1 March, 2012 at 11:14 am

AnonymousI would like to apologize prof.Terry Tao where I can purchase saver books online analysis, I am Peruvian.

23 March, 2012 at 9:56 am

Nat Whilk“I will unfortunately not be able to respond to any requests for full-length copies of these books, beyond the material already linked to in these pages.”

I assume that requests for copies of your book don’t literally leave you unable to speak or type. I assume you mean that you choose not to distribute your books freely. How do you reconcile that choice with your proclamation (in regard to the Elsevier boycott) that all mathematicians should make the papers they write freely available? Our papers should be free but your books shouldn’t?

23 March, 2012 at 10:58 am

Terence TaoThat disclaimer is mostly applicable to the books I published up to 2006, for which the copyright is held by the publisher without an explicit agreement to make a full online version available (though I do have sample chapters for most of these books on this site). I obtained such an agreement for the books I published after 2006, and full online versions of these books are available on this web site.

23 March, 2012 at 11:31 am

Nat WhilkWhy did you make such agreements prior to 2006? If it’s wrong for other mathematicians not to make their papers freely available now, why wasn’t it wrong for you to make agreements prior to 2006 that made your books not freely available?

23 March, 2012 at 1:37 pm

Terence TaoPrior to 2006, I was not aware that publishers were willing to enter into publishing contracts while also permitting the author to post full versions of the text online. (There are a few precedents for this, but until recently it was quite rare, in contrast with papers in which online repositories such as the arXiv are well established.)

27 March, 2012 at 11:00 am

Hilbert’s fifth problem and related topics « What’s new[…] Books […]

23 July, 2012 at 11:02 pm

ArminHi Professor. I just started my two-year college. I want to transfer to UCLA for my undergraduate pure mathematics program. The degree my college offers is an “Associates of Arts”. Would it be fine to transfer with this degree?

Thanks,

18 November, 2012 at 10:16 am

Spending symmetry « What’s new[…] Books […]

18 January, 2013 at 4:47 pm

vishwajeet singhHello Dr Tao,

I’ve just started my studies in Random Matrices. Could you please tell me what foundations do I need to have before I can delve into the advanced theory of Random Matrix. Do I need to have foundation in Analysis, Measure Theory, Probability, Algebra or I can exclude Analysis??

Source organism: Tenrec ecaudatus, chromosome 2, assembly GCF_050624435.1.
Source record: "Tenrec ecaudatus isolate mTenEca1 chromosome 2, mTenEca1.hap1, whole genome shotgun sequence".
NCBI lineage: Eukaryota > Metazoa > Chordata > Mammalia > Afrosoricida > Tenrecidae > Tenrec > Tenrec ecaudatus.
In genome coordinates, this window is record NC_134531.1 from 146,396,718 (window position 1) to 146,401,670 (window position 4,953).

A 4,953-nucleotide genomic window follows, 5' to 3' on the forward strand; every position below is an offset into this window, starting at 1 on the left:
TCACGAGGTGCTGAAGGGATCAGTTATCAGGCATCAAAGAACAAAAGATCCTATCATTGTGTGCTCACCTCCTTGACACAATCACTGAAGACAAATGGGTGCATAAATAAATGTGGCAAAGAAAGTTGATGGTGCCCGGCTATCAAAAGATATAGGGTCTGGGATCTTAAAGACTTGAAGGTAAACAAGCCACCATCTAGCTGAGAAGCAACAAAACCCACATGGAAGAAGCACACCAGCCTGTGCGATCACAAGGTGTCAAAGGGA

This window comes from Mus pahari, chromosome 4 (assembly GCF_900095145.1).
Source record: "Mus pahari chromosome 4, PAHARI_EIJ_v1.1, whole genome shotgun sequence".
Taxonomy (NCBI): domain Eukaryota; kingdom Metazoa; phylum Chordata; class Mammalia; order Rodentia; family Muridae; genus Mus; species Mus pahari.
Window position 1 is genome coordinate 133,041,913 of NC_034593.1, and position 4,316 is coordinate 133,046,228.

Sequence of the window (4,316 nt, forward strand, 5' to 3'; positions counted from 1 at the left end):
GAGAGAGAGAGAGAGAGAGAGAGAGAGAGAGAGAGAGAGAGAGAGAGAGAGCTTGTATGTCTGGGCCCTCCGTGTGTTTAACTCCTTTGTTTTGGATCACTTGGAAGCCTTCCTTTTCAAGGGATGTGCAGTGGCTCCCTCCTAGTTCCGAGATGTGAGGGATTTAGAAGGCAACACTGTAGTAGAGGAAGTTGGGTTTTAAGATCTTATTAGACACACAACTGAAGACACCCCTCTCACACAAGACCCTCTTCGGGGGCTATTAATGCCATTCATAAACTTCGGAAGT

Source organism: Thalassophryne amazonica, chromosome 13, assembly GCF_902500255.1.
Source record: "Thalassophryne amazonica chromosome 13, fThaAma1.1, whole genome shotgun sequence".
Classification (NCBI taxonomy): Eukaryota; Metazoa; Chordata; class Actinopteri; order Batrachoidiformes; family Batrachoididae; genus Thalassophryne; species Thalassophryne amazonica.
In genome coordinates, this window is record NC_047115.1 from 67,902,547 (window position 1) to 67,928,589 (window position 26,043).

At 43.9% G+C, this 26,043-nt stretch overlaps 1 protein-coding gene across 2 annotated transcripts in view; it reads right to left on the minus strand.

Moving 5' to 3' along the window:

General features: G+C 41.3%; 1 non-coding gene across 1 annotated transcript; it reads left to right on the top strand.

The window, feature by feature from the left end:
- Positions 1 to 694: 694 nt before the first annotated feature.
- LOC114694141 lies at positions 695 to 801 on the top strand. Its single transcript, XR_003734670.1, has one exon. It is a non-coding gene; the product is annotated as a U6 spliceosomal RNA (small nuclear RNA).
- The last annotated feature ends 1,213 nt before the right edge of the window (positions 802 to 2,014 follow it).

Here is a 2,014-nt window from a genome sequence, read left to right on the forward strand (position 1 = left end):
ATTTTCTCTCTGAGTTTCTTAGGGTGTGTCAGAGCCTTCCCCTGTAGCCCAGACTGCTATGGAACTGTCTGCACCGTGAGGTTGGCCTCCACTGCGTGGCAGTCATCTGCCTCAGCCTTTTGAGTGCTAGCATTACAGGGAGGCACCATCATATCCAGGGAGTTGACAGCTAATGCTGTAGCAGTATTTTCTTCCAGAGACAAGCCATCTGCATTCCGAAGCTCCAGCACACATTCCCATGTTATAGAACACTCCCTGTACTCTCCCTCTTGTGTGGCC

Thanks.

11 April, 2013 at 7:16 pm

tramadol causes Acid refluxVery good write-up. I absolutely appreciate this site. Thanks!

16 July, 2013 at 11:55 pm

AnonymousDear Prof Terence Tao,

When i read “Set theory”, i get confused. Fox example, when you talk about intersections of families of sets, you used the word “for all a belongs to I”. I dont know what the exactly meaning of “all” here. Is it mean “every”? for a set, can we always choose or point out “every element” of it ? is it another assumption?

Thanks for your great work, and sorry for my poor English.

and by the way, is there a solution to your exercise? Thanks for your time.

27 September, 2013 at 9:38 am

Venkateswara Reddy KunduruRespected Professor Terence Tao, I liked Analysis I&II very much.The style is very simple and most beautiful. Prof Tao, I request you to post on your blog some of the finest books – which you like much – for senior undergraduate and fresh graduate students on the following branches – Analysis , Abstract Algebra , Topology, Combinatorics ,Graph Theory.

1 November, 2013 at 12:37 am

Books | hrbatanu[…] Books. […]

30 December, 2013 at 4:14 am

krisbaker1994Hello, an open question to all

I remember reading a comment/article where Mr. Tao stated a book or books that he used when he was a child that presented math in a fun way; numbers/primes were imagined as small creatures or something like that; I just need someone to point me to that article/ comment. And if there are any

other comments/articles where Mr.Tao states the different “fun” books he

read so that I can find them for my son . Thank you. Be forever grateful if someone replies. Kristoffer Baker

18 January, 2014 at 2:35 pm

ADear Terrence Tao,

I find it amazing that you have written all these books considering you are a Fields Medalist and do so much research. How do you complete the books without it interfering with your research? Or is it just that you don’t see yourself as being on the clock to produce your life’s work? I noticed some of these were produced before you got the award, so it doesn’t seem like a “going soft”. Do you feel these projects have somehow helped your research?

16 August, 2014 at 4:36 am

IshreetHi Terrance Tao,

My name is Ishreet and I study in Sydney in Australia.I am in grade 3.Do you have any grade 3 books for me?Can you please advice?

Thanks

14 October, 2014 at 1:50 pm

esvenDear Master Tao, in your Analysis I Book:

Exercise 2.2.2.

Lemma 2.2.10. Let “a” be a positive number. Then there

exists exactly one natural number b such that b++ = a.

I am an autodidact person , but i can’t solve this exercise. please help.

27 November, 2014 at 4:04 am

Zouhair haddedIn the Proof of the Lemma 2.3.1 of your Book topics on random matrices i didn’t Understand how to get the Constant C from C^n Or Could we replace in the Claim C by C^n

[One can use some portion of the factor to eliminate if is large enough. (One could also eliminate the factor in this fashion, if desired.) -T.]29 March, 2015 at 9:46 am

Alexey VolobuevI believe on p310, 8.1.2, last line, you should have blue-white instead of red-white

[Which book are you referring to? – T.]17 April, 2015 at 3:10 am

AnalysisDear Professor Tao,

In Analysis I, Definition 6.4.1, a limit point is continually ε-adherent to the sequence mentioned for every ε>0.

Then using the observation under the remark 5.4.11, that the preposition 4.3.7 holds for reals, from 4.3.7 (a) and Definition 6.4.1 can we conclude that there exists a N >= m for which each n >= N the limit point is always equal to each member of the sequence for n>= N?